Looking at the airport’s senior management team gathered in the boardroom, The new CEO said: “So, tell me, what does this airport stand for? What makes us unique? What’s our strategy?”
The questions are met with blank looks and a stony silence from all in the boardroom.
“Tell me this, then,” continued the CEO. “If we don’t know where we’re going, how can we ever expect to get there?”
It is, of course, possible that the management has never been asked these types of questions before. It’s also possible that the new CEO may need to make some changes to his management team over time. But the best place to begin in taking a new direction is by defining a strategy. And a strategy begins with a vision statement.
A well-crafted vision statement – one that clearly, succinctly, and memorably defines the business’ sense of direction – does matter to
Airports operate in an increasingly competitive environment for passengers, airlines and businesses. For instance, two-thirds of all Europeans live within a two-hour drive of more than one airport. What will be behind the decision to use Airport A instead of Airport B?
To thrive, an airport needs to start to say not only what it stands for today, but also where it’s going, why that’s important, and how it will know when it gets there. The vision sets the strategy and, when communicated effectively, pulls stakeholders together in a common cause.
But a vision statement needs to be more than a tagline or a motto on a marble plaque – it drives the airport’s strategy and sets the course to achieve this strategy.
Get it wrong and disgruntled employees snigger at it; get it right and it becomes the rallying cry for all airport stakeholders, binding the airport staff, local community, customers and management to a single, achievable goal.
If key stakeholders don’t collectively buy into the strategy, it probably will fail. A clearly defined vision can unify a management team, breaking them out of their functional or organisational siloes and bringing them together on a common platform from which a more detailed strategy can be developed.
It can also build stronger connections with customers, employees, local communities and political leaders.
Taking the vision statement seriously, combining the aspirations of all stakeholders, is a litmus test of management leadership. The key to achieving this is instilling a sense of pride in the people whose lives are entwined with the fate of the airport.
A regional airport catering for mainly low-cost carriers may not have the cachet of the world’s busiest hub, but it still has a vital role to play in the regional and national economy.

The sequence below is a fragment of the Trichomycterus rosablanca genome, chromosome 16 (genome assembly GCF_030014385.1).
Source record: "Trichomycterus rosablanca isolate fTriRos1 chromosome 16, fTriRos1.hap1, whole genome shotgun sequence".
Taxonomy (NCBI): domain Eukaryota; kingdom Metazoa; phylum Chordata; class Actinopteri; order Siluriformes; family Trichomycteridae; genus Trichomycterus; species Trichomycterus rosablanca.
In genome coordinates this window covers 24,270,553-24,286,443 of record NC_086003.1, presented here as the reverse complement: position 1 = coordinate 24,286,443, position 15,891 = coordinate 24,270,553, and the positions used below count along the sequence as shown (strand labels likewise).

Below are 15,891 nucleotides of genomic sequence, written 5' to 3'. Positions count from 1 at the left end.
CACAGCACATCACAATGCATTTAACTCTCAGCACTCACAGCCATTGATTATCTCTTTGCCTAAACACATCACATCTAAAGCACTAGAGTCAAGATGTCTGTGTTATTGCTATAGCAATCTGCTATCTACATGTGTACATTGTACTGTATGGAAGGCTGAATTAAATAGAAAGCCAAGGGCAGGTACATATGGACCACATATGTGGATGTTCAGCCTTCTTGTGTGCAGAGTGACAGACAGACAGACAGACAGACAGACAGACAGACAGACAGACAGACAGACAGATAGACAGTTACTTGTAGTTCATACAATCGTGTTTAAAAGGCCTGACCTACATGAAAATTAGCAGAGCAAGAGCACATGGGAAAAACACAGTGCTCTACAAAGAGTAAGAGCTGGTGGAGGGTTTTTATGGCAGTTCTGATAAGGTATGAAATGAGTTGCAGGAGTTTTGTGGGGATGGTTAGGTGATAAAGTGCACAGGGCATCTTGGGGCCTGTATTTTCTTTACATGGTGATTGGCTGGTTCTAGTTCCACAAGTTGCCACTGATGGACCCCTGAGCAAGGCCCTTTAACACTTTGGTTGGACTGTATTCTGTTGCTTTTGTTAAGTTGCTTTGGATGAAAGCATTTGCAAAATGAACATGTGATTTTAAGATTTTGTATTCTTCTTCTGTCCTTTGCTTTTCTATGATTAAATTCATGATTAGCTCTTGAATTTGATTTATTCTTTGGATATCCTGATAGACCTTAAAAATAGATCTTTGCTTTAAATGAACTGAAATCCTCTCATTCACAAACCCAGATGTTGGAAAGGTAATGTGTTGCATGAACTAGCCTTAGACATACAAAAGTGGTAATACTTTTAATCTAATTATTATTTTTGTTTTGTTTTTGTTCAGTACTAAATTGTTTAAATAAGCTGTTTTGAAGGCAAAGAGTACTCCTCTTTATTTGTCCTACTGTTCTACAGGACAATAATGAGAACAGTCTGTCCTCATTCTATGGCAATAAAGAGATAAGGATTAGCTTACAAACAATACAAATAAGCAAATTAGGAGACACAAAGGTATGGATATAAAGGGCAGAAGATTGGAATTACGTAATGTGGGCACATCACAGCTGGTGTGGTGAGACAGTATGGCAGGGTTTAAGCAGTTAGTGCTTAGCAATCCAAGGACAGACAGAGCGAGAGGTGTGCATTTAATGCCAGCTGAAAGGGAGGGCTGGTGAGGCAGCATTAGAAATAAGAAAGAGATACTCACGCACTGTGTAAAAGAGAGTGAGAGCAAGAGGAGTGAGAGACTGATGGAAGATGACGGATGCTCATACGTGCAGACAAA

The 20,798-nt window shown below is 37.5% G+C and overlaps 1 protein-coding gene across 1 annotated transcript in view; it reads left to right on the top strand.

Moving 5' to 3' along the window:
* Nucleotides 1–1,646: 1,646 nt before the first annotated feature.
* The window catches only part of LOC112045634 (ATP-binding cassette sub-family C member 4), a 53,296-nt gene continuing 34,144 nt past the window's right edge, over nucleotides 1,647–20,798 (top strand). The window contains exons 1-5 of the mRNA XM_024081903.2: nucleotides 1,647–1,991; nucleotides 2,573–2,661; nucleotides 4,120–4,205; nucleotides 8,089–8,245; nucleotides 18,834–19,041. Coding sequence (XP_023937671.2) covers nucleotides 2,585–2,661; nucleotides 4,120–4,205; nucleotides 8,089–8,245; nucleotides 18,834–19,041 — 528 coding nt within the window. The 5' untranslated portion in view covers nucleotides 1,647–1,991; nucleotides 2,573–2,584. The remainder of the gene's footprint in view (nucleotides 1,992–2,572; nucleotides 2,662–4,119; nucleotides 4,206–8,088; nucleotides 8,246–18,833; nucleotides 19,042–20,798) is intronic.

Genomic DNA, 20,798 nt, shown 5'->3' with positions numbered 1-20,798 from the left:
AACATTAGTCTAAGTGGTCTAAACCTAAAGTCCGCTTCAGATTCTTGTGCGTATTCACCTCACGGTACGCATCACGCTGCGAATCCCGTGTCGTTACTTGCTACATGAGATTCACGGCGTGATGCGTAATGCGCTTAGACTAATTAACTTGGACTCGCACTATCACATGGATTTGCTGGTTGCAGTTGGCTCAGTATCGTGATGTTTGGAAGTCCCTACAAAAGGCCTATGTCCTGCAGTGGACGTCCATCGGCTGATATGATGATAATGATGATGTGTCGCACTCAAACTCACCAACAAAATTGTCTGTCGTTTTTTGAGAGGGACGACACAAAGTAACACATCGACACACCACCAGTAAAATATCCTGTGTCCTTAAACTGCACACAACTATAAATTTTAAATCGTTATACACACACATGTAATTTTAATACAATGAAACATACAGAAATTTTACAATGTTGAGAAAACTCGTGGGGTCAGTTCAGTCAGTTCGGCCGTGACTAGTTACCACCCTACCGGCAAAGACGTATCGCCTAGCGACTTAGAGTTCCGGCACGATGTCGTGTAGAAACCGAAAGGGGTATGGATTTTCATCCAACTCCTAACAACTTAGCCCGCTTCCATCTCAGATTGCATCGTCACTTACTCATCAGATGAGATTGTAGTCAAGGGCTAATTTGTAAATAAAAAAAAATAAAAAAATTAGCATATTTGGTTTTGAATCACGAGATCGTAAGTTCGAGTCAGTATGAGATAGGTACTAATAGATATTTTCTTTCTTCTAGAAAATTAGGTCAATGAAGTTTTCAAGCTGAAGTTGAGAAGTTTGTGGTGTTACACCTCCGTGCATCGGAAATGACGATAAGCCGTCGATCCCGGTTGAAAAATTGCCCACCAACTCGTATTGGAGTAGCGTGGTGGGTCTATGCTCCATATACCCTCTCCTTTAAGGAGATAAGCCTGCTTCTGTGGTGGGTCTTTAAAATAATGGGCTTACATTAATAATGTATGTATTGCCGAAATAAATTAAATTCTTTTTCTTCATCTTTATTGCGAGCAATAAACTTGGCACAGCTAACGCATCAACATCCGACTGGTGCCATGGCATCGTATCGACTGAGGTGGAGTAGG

Why have a vision statement and a mission statement?
First, what a vision statement is not: it’s not a replacement for a strategy. It is a concise expression of the strategy, setting the direction for the airport.
A vision is not a brand, which is the ensemble of the ways that a customer experiences the airport.
A tagline in the vision is frequently used to communicate what the brand represents to customers.
The vision statement ideally says where the airport is heading, and the mission statement says how it intends to get there.
Both should work together, and the words used in each should reflect the culture of the organisation. The vision statement focuses everyone’s attention on their own aspirations for the airport and their own part in the process – what they think is achievable and worth working towards. The mission statement – the ‘how we get there’ part – is equally significant.
In examining different airport vision statements, Exambela Consulting has observed that a successful airport vision statement needs to have a least three characteristics:
• It needs to be unique to the airport
• it needs to be measurable in one form or another
• It needs to be memorable – originality helps.
Without careful consideration of these success factors, the vision statement risks becoming just an illuminated plaque behind the airport headquarters’ entrance, all too easily overlooked and ignored.
To be avoided are vision statements that are three paragraphs long or are so general they could apply to any airport in the world. For example: “To be a world-class airport providing the highest level of customer service” as no one is going to argue, but no one is going to take much notice either.
Lessons learned from outside the airport sector
Before looking at airport vision statements, it’s interesting to look at the vision and mission statements of some successful companies outside of the airport industry.
• Apple: To change the world.
• Starbucks: Our mission: to inspire and nurture the human spirit – one person, one cup and one neighbourhood at a time.
• L’Oréal: To help men and women around the world realise their beauty aspiration, and express their individual personalities to the fullest.
• Disney: To make people happy.
• Kraft: Vision – Helping people around the world eat and live better.
Mission – Make today delicious.
• Southwest: The mission of Southwest is dedication to the highest quality of customer service delivered with a sense of warmth, friendliness, individual pride, and the company spirit.
Excluding Apple, all of these statements are very specific to the company and its industry. And they are memorable.
An employee on the shop floor could clearly remember them, and so could a shareholder in any of these companies. For a loyal customer, these vision statements would resonate and probably encourage greater loyalty.
How should this be applied to the airport environment, with all the diverse businesses and functions that can be found there?
Only by recognising that the airport is a unique community and that the service levels of all businesses there reflect directly on the success of the overall operation. The restaurant concession employee might not report to the airport manager, but making passengers smile is an integral part of what differentiates one airport over another.
Successful airport vision statements, successful airports
In our experience, a vision statement should not focus on areas such as safety and security, which airlines and passengers should (rightly) take for granted. Do food manufacturers mention that their chocolate bars are safe to eat?
Instead, ask yourself: How will your airport stand out from the crowd? Examples of airports/airport operators getting their vision statement’s right include Amsterdam Schiphol, Dubai Airports, Mumbai–Chhatrapati Shivaji and TAV Airports.
Amsterdam Schiphol states: “Schiphol Group views an airport as an airport city, a dynamic hub integrating people and businesses, logistics and shops, information and entertainment.”
Dubai Airports says: “We are driven to change the course of aviation history, and to achieve our vision of being the world’s leading airport company.”